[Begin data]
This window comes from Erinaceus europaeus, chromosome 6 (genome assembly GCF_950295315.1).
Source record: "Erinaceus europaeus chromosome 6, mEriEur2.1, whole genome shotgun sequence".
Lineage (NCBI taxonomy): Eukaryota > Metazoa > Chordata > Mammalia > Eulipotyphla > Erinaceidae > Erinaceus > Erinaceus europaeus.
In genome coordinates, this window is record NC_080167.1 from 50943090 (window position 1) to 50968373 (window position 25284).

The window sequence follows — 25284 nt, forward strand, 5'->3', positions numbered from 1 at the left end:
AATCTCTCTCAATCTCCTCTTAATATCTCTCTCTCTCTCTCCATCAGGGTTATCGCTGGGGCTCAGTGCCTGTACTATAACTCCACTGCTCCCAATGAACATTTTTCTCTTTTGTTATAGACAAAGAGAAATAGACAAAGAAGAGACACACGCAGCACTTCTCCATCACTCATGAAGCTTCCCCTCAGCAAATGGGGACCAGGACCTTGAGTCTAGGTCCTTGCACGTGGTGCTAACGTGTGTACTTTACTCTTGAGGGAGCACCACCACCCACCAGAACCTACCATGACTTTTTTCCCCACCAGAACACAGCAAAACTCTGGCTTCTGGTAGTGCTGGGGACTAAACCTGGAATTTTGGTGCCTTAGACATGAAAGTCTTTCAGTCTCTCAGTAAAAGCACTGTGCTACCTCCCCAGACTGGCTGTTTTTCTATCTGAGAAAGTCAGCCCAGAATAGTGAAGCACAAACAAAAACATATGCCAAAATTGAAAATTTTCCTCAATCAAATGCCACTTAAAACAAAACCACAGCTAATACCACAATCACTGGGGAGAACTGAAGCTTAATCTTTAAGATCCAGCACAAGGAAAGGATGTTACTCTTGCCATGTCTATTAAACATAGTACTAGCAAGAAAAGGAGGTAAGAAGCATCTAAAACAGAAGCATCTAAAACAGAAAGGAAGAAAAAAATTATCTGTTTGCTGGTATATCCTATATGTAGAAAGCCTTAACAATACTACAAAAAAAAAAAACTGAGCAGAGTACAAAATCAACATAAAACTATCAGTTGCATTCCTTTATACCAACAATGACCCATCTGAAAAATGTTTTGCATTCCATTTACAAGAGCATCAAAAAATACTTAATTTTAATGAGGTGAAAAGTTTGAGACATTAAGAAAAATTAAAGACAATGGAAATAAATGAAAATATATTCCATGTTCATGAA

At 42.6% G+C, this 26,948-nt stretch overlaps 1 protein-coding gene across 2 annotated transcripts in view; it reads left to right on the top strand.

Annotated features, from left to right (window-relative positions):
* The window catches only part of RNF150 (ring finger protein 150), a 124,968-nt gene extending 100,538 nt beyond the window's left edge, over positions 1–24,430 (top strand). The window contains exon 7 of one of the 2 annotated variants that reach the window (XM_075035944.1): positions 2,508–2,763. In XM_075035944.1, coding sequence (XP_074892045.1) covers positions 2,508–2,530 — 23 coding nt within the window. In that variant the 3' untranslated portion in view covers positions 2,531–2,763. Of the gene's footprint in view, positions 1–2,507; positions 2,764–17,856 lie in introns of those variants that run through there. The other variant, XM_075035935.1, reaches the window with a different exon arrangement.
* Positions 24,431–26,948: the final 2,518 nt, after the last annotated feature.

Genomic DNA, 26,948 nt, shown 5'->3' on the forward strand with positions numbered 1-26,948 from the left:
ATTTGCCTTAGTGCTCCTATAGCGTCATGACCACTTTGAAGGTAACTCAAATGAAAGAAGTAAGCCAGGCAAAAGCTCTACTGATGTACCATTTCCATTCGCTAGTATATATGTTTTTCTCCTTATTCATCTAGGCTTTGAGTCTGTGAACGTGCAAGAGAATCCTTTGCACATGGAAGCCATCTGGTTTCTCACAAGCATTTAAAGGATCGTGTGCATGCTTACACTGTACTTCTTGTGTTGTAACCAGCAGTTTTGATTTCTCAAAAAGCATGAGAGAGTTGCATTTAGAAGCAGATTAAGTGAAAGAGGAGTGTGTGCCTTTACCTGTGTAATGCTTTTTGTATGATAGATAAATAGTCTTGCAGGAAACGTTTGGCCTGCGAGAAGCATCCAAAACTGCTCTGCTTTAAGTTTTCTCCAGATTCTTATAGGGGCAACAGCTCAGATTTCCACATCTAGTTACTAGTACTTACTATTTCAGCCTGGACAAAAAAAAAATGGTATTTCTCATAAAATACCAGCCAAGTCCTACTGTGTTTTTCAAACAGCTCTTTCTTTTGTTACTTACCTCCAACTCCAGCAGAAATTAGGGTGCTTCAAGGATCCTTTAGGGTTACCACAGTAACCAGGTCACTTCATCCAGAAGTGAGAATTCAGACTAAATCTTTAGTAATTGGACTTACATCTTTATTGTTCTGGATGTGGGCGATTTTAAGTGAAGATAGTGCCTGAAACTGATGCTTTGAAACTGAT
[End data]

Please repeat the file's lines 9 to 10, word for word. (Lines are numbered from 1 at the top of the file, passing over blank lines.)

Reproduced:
* The window catches only part of RNF150 (ring finger protein 150), a 124,968-nt gene extending 100,538 nt beyond the window's left edge, over positions 1–24,430 (top strand). The window contains exon 7 of one of the 2 annotated variants that reach the window (XM_075035944.1): positions 2,508–2,763. In XM_075035944.1, coding sequence (XP_074892045.1) covers positions 2,508–2,530 — 23 coding nt within the window. In that variant the 3' untranslated portion in view covers positions 2,531–2,763. Of the gene's footprint in view, positions 1–2,507; positions 2,764–17,856 lie in introns of those variants that run through there. The other variant, XM_075035935.1, reaches the window with a different exon arrangement.
* Positions 24,431–26,948: the final 2,518 nt, after the last annotated feature.